When your art develops a life of its own
Published 12:01 pm Friday, October 7, 2016
There was recently an article in The New York Times discussing how Leonard Cohen’s song “Hallelujah” has been worn out by pop culture. You are probably familiar with the song, a ballad that has a tendency to strike wonderful imagery and emotion.
The article gave more than 20 instances when the song was played in media, either in television dramas, musical competitions or relief benefit concerts.
It went on to quote Cohen himself as saying, “I think it’s a good song, but too many people sing it.”
The artist realized his work had taken on a different life than the one he’d originally intended.
The more I thought about Cohen’s dilemma, I started to think about how all artists must ask themselves if they are prepared for their creation to be misinterpreted, mishandled or exploited. Creativity is unique and perplexing, allowing for different experiences to shape how one perceives art.
An artist must be prepared for his labor of love to take on a life of its own, away from his original aspirations.
This must be a difficult decision to make when you’re drawn to create. As with Cohen’s song, he never meant for it to be utilized in an over-the-top musical montage, soliciting cheap emotion within a weekly TV drama.
The scenario involving “Hallelujah” isn’t as rare as you would like to believe. Pop culture has a way of finding something worthwhile and squeezing every last useful drop out of it.
Take George R.R. Martin’s epic masterpiece, “Game of Thrones.”
He created a world full of intriguing and power-hungry protagonists. Martin meticulously paced his novels to unpack characters and plot lines. His creation became a massive literary hit and HBO signed on to create a series based off his completed novels (he had completed five out of seven at the time).
In no time, HBO had a historically popular show on their hands. The trouble was that HBO was moving through Martin’s material at breakneck speed, blowing through entire novels during a season.
Five years after the show started, they were fully caught up with Martin, but decided they couldn’t wait for him to finish his last two novels.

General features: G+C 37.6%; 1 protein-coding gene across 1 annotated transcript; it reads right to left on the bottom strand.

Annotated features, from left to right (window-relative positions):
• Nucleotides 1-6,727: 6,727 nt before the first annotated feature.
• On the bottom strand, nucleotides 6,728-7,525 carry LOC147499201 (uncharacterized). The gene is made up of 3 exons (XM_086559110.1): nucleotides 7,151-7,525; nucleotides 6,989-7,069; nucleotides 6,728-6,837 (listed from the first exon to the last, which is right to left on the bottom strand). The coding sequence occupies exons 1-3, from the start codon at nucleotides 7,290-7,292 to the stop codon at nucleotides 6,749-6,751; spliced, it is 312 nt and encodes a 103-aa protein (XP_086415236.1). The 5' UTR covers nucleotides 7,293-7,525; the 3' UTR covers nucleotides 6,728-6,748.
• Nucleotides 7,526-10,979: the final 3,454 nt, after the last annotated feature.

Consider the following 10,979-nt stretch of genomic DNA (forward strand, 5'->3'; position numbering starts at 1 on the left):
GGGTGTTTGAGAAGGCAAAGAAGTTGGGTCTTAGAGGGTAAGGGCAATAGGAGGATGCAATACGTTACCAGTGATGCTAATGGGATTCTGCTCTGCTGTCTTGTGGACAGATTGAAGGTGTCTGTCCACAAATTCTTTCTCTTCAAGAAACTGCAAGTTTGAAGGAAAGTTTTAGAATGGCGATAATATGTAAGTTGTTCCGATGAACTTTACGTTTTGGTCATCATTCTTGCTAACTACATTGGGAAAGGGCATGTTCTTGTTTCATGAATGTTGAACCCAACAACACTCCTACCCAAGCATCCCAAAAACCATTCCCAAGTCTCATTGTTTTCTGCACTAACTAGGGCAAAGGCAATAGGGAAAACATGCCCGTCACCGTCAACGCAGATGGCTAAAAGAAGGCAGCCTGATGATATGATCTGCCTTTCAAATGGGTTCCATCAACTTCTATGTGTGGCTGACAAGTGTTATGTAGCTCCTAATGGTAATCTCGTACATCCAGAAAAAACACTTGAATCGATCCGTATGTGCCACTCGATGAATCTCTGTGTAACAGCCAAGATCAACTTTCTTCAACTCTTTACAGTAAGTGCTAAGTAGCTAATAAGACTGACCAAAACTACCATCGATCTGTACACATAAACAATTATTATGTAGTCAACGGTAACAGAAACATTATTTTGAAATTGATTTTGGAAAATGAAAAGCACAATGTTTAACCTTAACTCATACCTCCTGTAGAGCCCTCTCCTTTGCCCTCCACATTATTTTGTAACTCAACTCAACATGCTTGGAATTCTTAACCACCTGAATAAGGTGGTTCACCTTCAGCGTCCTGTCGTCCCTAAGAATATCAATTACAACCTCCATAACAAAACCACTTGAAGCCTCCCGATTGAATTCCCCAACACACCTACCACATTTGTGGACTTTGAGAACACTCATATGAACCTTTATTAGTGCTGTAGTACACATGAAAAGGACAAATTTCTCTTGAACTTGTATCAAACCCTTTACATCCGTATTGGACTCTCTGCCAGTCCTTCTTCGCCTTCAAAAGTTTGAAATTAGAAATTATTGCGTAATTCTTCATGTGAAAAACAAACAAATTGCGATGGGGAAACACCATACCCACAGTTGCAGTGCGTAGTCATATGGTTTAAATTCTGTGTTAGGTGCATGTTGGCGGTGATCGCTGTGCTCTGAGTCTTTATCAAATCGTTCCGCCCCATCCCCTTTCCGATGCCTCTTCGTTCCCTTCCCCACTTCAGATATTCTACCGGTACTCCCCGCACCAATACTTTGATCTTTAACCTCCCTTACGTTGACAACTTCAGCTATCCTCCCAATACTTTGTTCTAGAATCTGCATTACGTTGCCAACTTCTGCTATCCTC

Wanting to strike while the iron was hot, and with begrudging approval from Martin, HBO ventured into uncharted waters. They stopped working from source material, but rather began weaving their own narrative.
All artists fear their creativity will be hijacked. This is exactly what happened to The Beatles and their song “Revolution.”
This was a deeply personal song that spoke to the cultural issues of their time, speaking out for dissidence and truth. In the late 1980s, Nike acquired marketing rights to “Revolution” in order to use in television advertising. Nike paid $500,000 to use the song for one year, in any fashion they wished.
The problem was this song was not originally written to sell shoes or athletic wear. It was an anthem to those who were tired of the status quo and being politically misled. The Beatles saw a precious piece of their catalog become a means for hocking sporting goods.
Artists also worry about other types of disassociation that can engulf their work.
This can be seen in songs like Bob Seger’s “Like a Rock,” or Steve Miller’s “Fly Like an Eagle.”
The jeopardy some artists unknowingly place themselves in can result in total misrepresentations of what they aim to convey.
“Like a Rock” will always and forever be linked to Chevrolet, as will “Fly Like an Eagle” to the U.S. Post Office.
Popular culture will continue to lend itself to marketing, but preventing a washout of original content can never be guaranteed.
Some artists would love to have Leonard Cohen’s problem — having your song over-played.
As unfathomable as it sounds, this is a legitimate concern coupled with losing control of one’s creation. If someone chooses to spend their life honing their craft, whether in music, literature or visual arts, they must understand there is a chance they can lose grasp of their prized possession.
It may not be by malicious intent, as with Cohen’s case, but art has a tendency towards spontaneous generation. If “something from nothing” is an artist’s credo, they must also live with the realities of fluidity and natural progression.
Because creating is as important as breathing for artists, they’ll continue to live with the potential risk.
If their progeny happens to develop its own independent identity, artists may have no choice but to accept their cultural footprint.
Freelance writer Jim Jackson graduated from the University of Kentucky and currently lives in Frankfort. He is also contributing columnist to The State-Journal. You can reach him at firstname.lastname@example.org